OBJECTIVE:   To determine whether patients with low back pain (LBP) who respond to spinal manipulative therapy (SMT) differ biomechanically from nonresponders, untreated controls or asymptomatic controls.

SUMMARY OF BACKGROUND DATA:   Some but not all patients with LBP report improvement in function after SMT. When compared with nonresponders, studies suggest that SMT responders demonstrate significant changes in spinal stiffness, muscle contraction, and disc diffusion. Unfortunately, the significance of these observations remains uncertain given methodological differences between studies including a lack of controls.

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Low Back Pain and Chiropractic Page

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Effects of Acupuncture, Cervical Manipulation and NSAID therapy on Dizziness and Impaired Head Repositioning of Suspected Cervical Origin

By |March 22, 2015|Spinal Manipulation, Vertigo|

Effects of Acupuncture, Cervical Manipulation and NSAID therapy on Dizziness and Impaired Head Repositioning of Suspected Cervical Origin:
A Pilot Study

The Chiro.Org Blog


SOURCE:   Man Ther 2000 (Aug);   5 (3):   151–157

Heikkila H, Johansson M, Wenngren BI

Department of Otorhinolaryngology,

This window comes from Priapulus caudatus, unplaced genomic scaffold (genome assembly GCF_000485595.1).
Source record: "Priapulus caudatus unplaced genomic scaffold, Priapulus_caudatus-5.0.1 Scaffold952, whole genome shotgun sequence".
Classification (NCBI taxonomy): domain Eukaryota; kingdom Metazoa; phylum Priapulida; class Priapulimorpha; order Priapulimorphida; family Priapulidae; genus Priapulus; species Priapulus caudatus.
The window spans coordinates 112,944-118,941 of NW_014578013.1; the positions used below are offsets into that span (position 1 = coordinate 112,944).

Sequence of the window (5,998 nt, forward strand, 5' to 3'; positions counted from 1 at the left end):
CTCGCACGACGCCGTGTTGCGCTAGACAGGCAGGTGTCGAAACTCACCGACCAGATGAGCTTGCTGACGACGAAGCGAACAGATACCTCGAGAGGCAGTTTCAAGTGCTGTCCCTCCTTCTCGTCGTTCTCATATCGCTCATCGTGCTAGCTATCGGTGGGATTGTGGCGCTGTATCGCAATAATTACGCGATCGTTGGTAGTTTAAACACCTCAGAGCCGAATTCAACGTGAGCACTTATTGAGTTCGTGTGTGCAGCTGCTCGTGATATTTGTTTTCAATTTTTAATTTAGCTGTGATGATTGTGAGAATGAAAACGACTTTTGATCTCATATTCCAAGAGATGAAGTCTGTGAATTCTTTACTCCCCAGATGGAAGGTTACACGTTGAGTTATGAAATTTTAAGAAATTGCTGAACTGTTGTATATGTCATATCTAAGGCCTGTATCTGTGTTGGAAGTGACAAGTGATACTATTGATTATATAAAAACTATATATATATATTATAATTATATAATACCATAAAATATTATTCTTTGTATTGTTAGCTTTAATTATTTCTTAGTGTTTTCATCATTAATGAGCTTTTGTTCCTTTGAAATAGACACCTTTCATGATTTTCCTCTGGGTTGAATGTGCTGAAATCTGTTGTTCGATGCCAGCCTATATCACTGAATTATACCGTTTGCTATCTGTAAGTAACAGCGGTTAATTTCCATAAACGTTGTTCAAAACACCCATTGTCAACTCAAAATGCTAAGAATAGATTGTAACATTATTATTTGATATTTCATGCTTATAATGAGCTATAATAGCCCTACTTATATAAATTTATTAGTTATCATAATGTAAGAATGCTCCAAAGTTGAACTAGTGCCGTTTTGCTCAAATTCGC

Northern Sweden University Hospital,
Umea, Sweden.
hannu.heikkila@psychiat.umu.se


In a single-subject experiment undertaken on 14 consecutive patients, the effects of acupuncture, cervical manipulation, no therapy, and NSAID-percutan application on kinesthetic sensibility, dizziness/vertigo and pain were studied in patients with dizziness/vertigo of suspected cervical origin. The ability to perceive position of the head with respect to the trunk was studied. The effects of different forms of therapy-and none-on dizziness and neck pain were compared, using a 100 mm visual analogue scale (VAS). Active head relocation by subjects with dizziness was significantly less precise than in the control group. Manipulation was the only treatment to diminish the duration of dizziness/vertigo complaints during the past 7 days and increased the cervical range of motion.

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Vertigo, Balance and Chiropractic Page

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Efficacy of Manual and Manipulative Therapy in the Perception of Pain and Cervical Motion in Patients with Tension-type Headache: A Randomized, Controlled Clinical Trial

By |March 21, 2015|Headache, Spinal Manipulation|

Efficacy of Manual and Manipulative Therapy in the Perception of Pain and Cervical Motion in Patients with Tension-type Headache: A Randomized, Controlled Clinical Trial

The Chiro.Org Blog


SOURCE:   J Chiropr Med. 2014 (Mar);   13 (1):   4—13

Espí-López Gemma V., PhD, PT, and Gómez-Conesa Antonia, PhD, PT

Professor, Physiotherapy Department,
University of Valencia, Spain